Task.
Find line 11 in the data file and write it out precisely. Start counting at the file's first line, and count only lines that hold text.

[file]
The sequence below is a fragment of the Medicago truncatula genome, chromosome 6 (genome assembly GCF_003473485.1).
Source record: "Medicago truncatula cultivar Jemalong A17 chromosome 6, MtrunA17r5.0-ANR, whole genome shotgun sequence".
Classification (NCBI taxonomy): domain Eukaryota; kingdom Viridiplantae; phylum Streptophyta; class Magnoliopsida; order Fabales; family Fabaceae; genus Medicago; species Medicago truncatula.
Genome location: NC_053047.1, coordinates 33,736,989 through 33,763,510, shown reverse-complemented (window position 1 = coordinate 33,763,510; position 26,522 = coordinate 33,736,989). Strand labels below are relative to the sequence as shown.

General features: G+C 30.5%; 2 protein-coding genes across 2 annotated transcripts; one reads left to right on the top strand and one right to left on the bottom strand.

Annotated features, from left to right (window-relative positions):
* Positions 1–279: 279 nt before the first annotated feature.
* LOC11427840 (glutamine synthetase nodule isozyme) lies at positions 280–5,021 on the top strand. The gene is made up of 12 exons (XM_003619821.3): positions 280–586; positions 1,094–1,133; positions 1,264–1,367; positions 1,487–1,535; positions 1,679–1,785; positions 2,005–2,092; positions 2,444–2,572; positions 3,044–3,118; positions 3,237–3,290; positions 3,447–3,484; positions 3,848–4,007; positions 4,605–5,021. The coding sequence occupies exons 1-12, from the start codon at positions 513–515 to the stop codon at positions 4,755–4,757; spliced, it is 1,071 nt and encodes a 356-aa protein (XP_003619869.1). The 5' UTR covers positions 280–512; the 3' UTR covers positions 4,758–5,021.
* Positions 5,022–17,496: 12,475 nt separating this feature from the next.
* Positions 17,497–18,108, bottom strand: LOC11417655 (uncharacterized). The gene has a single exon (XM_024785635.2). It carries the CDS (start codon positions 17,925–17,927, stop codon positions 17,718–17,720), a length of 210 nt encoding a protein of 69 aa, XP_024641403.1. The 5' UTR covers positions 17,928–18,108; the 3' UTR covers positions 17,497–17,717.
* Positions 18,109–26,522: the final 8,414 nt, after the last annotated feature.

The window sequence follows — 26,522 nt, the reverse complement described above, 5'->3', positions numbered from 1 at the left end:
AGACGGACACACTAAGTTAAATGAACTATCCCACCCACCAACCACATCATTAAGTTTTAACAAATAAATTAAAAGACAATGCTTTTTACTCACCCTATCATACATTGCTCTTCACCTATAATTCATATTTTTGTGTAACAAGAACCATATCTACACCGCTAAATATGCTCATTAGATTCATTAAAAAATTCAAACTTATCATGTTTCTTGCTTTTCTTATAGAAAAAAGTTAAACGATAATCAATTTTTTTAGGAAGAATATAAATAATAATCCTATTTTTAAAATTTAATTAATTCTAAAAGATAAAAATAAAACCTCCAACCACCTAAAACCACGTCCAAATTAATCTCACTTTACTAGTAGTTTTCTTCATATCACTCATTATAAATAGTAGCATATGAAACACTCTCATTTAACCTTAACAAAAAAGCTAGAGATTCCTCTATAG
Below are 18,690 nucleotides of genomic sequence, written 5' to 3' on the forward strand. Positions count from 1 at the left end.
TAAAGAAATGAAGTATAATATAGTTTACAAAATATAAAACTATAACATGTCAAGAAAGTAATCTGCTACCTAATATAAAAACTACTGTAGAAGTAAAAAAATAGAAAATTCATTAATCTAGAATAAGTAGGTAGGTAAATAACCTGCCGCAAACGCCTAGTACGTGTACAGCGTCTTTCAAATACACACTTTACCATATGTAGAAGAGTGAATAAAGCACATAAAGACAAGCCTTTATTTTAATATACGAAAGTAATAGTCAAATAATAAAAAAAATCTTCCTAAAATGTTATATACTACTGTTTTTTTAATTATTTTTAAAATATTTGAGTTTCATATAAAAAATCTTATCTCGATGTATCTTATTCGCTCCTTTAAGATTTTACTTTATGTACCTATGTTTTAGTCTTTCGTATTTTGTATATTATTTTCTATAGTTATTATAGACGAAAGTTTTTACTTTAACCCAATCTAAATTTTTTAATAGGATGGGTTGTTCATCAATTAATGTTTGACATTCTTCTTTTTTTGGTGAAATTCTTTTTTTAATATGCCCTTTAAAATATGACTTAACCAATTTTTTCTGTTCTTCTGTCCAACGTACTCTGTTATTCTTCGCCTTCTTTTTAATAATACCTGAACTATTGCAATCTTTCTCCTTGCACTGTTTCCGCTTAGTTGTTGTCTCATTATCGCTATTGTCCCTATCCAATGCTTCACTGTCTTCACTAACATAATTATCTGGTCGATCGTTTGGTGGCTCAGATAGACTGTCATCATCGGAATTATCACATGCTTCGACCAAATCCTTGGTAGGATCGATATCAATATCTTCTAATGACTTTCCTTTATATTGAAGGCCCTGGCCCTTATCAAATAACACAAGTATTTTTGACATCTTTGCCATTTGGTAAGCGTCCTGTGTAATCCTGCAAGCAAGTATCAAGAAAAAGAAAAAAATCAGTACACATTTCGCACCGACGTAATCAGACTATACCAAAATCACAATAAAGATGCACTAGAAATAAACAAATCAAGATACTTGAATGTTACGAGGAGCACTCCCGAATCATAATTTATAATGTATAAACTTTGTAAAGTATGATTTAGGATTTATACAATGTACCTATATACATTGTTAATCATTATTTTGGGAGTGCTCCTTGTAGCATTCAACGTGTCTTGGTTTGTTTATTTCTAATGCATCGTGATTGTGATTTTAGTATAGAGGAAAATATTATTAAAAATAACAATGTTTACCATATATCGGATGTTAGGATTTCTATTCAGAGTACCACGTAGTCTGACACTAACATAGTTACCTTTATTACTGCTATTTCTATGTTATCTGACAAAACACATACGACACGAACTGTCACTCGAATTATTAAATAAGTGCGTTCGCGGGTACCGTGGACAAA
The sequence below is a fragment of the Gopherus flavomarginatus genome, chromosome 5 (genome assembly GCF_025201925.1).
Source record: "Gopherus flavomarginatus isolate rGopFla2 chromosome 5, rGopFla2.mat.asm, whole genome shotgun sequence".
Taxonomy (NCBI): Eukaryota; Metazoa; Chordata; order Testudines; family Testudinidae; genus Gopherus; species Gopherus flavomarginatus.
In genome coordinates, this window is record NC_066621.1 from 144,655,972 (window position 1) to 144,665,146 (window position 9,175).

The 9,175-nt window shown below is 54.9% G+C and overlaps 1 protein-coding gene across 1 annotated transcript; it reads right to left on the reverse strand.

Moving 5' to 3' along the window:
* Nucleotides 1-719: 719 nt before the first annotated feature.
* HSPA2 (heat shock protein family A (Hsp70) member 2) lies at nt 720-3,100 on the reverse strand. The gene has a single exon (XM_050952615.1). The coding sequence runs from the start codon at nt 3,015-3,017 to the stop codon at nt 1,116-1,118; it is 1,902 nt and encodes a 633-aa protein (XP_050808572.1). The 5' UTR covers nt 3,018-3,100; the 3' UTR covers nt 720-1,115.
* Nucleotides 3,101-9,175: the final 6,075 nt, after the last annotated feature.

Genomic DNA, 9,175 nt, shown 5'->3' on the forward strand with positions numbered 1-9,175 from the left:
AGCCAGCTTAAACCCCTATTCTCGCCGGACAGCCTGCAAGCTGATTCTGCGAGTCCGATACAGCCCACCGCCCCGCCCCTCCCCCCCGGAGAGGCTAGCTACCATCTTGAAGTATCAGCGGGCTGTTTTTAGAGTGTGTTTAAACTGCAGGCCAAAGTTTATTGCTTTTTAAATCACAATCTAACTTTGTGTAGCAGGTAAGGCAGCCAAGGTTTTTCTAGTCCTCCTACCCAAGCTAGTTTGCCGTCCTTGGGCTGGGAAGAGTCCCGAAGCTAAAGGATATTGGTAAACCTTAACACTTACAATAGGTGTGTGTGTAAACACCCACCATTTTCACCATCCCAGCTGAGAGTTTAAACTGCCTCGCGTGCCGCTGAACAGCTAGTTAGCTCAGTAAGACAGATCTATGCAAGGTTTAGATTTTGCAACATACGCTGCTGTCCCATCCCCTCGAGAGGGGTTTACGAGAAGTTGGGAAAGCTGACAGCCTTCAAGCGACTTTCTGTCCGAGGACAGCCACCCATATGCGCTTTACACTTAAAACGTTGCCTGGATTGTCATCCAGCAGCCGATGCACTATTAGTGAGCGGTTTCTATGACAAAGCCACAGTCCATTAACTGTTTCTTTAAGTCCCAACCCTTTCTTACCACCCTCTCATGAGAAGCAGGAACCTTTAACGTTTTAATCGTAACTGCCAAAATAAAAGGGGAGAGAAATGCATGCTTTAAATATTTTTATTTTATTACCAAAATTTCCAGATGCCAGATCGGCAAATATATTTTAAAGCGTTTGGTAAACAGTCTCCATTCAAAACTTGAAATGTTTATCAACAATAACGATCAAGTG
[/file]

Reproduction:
* Positions 18,109–26,522: the final 8,414 nt, after the last annotated feature.